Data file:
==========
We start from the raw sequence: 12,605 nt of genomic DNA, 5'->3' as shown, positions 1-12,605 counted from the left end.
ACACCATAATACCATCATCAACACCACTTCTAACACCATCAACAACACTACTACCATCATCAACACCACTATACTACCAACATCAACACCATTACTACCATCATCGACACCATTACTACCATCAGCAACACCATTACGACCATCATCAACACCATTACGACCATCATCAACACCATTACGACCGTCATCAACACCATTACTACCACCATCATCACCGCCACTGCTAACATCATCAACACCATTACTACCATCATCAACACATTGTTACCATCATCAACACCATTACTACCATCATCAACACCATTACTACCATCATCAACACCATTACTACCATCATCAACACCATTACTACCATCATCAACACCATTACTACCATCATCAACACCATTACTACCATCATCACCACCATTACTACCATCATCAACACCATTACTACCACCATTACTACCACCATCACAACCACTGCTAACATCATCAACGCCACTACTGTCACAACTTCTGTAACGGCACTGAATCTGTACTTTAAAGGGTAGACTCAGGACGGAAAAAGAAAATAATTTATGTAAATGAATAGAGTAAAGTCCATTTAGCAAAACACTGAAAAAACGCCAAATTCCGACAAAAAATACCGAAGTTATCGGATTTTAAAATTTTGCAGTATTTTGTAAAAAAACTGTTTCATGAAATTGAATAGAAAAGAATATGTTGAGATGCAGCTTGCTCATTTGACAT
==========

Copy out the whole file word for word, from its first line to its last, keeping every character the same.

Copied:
We start from the raw sequence: 12,605 nt of genomic DNA, 5'->3' as shown, positions 1-12,605 counted from the left end.
ACACCATAATACCATCATCAACACCACTTCTAACACCATCAACAACACTACTACCATCATCAACACCACTATACTACCAACATCAACACCATTACTACCATCATCGACACCATTACTACCATCAGCAACACCATTACGACCATCATCAACACCATTACGACCATCATCAACACCATTACGACCGTCATCAACACCATTACTACCACCATCATCACCGCCACTGCTAACATCATCAACACCATTACTACCATCATCAACACATTGTTACCATCATCAACACCATTACTACCATCATCAACACCATTACTACCATCATCAACACCATTACTACCATCATCAACACCATTACTACCATCATCAACACCATTACTACCATCATCAACACCATTACTACCATCATCACCACCATTACTACCATCATCAACACCATTACTACCACCATTACTACCACCATCACAACCACTGCTAACATCATCAACGCCACTACTGTCACAACTTCTGTAACGGCACTGAATCTGTACTTTAAAGGGTAGACTCAGGACGGAAAAAGAAAATAATTTATGTAAATGAATAGAGTAAAGTCCATTTAGCAAAACACTGAAAAAACGCCAAATTCCGACAAAAAATACCGAAGTTATCGGATTTTAAAATTTTGCAGTATTTTGTAAAAAAACTGTTTCATGAAATTGAATAGAAAAGAATATGTTGAGATGCAGCTTGCTCATTTGACAT